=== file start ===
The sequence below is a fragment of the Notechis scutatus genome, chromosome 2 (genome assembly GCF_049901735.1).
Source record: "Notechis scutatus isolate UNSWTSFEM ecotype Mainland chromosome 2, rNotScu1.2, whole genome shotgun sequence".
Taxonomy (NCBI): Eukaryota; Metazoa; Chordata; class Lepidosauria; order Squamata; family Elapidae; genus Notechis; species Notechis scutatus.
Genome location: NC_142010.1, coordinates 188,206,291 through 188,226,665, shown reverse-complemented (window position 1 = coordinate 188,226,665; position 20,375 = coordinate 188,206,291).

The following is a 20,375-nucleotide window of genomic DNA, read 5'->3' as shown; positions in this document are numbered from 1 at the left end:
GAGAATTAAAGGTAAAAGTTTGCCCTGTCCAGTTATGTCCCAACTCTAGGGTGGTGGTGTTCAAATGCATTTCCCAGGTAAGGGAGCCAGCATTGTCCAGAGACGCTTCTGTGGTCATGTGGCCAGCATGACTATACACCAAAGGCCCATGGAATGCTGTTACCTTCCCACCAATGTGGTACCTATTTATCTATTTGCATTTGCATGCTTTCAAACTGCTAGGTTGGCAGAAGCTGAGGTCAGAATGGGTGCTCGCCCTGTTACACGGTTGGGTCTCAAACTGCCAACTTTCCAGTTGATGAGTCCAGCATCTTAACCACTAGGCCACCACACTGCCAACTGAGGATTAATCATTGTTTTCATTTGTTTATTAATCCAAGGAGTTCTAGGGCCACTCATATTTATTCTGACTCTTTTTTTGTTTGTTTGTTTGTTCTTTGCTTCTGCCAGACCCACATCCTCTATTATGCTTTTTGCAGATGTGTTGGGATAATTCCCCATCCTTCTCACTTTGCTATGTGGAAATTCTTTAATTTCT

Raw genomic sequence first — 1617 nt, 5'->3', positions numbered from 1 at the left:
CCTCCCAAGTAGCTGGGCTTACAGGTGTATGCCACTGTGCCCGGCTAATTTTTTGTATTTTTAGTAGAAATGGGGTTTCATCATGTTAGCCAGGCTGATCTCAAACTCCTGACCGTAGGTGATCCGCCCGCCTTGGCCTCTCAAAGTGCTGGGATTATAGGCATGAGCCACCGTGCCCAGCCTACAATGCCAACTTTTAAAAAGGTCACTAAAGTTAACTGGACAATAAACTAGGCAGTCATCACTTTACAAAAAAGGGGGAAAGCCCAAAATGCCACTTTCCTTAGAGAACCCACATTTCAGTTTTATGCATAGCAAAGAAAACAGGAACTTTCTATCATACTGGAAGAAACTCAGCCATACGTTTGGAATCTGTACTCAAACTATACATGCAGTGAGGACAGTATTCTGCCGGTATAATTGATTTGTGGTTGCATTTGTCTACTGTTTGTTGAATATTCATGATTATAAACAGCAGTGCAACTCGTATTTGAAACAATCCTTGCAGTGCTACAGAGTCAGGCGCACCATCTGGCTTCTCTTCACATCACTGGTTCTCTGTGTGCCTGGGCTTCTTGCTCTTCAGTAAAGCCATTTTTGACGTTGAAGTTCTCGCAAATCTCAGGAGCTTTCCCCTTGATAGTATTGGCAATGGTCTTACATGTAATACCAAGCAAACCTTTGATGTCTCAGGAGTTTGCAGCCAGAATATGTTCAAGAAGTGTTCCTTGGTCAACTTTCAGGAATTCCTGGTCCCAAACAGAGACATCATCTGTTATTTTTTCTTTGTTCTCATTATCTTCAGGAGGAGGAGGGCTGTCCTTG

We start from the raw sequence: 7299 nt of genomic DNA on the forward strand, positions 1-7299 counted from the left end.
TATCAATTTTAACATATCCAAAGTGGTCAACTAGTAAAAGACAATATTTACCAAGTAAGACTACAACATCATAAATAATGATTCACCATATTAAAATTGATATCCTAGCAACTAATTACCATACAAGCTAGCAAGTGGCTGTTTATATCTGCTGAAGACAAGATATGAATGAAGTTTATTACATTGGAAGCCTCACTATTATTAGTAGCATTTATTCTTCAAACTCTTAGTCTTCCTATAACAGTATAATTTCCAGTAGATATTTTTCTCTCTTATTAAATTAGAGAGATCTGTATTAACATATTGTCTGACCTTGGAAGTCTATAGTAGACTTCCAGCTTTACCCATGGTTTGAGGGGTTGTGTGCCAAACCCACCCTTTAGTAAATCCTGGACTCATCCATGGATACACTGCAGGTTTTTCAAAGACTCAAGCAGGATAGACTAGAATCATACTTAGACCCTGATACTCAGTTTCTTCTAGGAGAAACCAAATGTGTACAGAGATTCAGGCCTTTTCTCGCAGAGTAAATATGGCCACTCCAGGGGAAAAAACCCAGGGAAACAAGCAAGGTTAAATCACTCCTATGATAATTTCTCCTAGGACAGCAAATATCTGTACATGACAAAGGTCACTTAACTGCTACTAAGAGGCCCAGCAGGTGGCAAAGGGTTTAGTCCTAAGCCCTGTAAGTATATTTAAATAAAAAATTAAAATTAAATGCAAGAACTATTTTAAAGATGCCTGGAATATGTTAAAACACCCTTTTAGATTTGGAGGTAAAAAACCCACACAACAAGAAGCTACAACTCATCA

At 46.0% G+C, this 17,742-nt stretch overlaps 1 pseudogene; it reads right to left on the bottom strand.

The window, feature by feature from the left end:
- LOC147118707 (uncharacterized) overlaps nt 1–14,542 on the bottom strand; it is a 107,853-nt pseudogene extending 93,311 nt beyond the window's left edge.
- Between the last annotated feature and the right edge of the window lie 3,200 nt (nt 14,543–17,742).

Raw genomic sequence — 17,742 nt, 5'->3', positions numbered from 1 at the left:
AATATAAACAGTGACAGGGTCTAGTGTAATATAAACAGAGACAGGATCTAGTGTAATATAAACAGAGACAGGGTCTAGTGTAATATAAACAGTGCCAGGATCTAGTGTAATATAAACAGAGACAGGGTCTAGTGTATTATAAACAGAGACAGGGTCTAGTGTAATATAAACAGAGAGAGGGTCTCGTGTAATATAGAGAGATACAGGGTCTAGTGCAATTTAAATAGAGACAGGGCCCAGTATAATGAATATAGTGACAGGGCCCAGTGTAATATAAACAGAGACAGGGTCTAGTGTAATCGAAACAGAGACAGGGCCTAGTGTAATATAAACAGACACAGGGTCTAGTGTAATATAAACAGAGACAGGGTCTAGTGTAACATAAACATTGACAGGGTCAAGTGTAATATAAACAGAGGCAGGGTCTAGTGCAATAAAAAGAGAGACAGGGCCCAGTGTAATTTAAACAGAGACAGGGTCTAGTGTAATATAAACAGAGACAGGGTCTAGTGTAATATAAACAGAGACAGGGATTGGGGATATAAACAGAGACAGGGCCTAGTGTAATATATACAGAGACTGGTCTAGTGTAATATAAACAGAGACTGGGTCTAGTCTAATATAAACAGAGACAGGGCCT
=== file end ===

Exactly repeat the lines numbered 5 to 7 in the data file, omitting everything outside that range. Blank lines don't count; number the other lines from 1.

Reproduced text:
The following is a 20,375-nucleotide window of genomic DNA, read 5'->3' as shown; positions in this document are numbered from 1 at the left end:
GAGAATTAAAGGTAAAAGTTTGCCCTGTCCAGTTATGTCCCAACTCTAGGGTGGTGGTGTTCAAATGCATTTCCCAGGTAAGGGAGCCAGCATTGTCCAGAGACGCTTCTGTGGTCATGTGGCCAGCATGACTATACACCAAAGGCCCATGGAATGCTGTTACCTTCCCACCAATGTGGTACCTATTTATCTATTTGCATTTGCATGCTTTCAAACTGCTAGGTTGGCAGAAGCTGAGGTCAGAATGGGTGCTCGCCCTGTTACACGGTTGGGTCTCAAACTGCCAACTTTCCAGTTGATGAGTCCAGCATCTTAACCACTAGGCCACCACACTGCCAACTGAGGATTAATCATTGTTTTCATTTGTTTATTAATCCAAGGAGTTCTAGGGCCACTCATATTTATTCTGACTCTTTTTTTGTTTGTTTGTTTGTTCTTTGCTTCTGCCAGACCCACATCCTCTATTATGCTTTTTGCAGATGTGTTGGGATAATTCCCCATCCTTCTCACTTTGCTATGTGGAAATTCTTTAATTTCT

Raw genomic sequence first — 1617 nt, 5'->3', positions numbered from 1 at the left: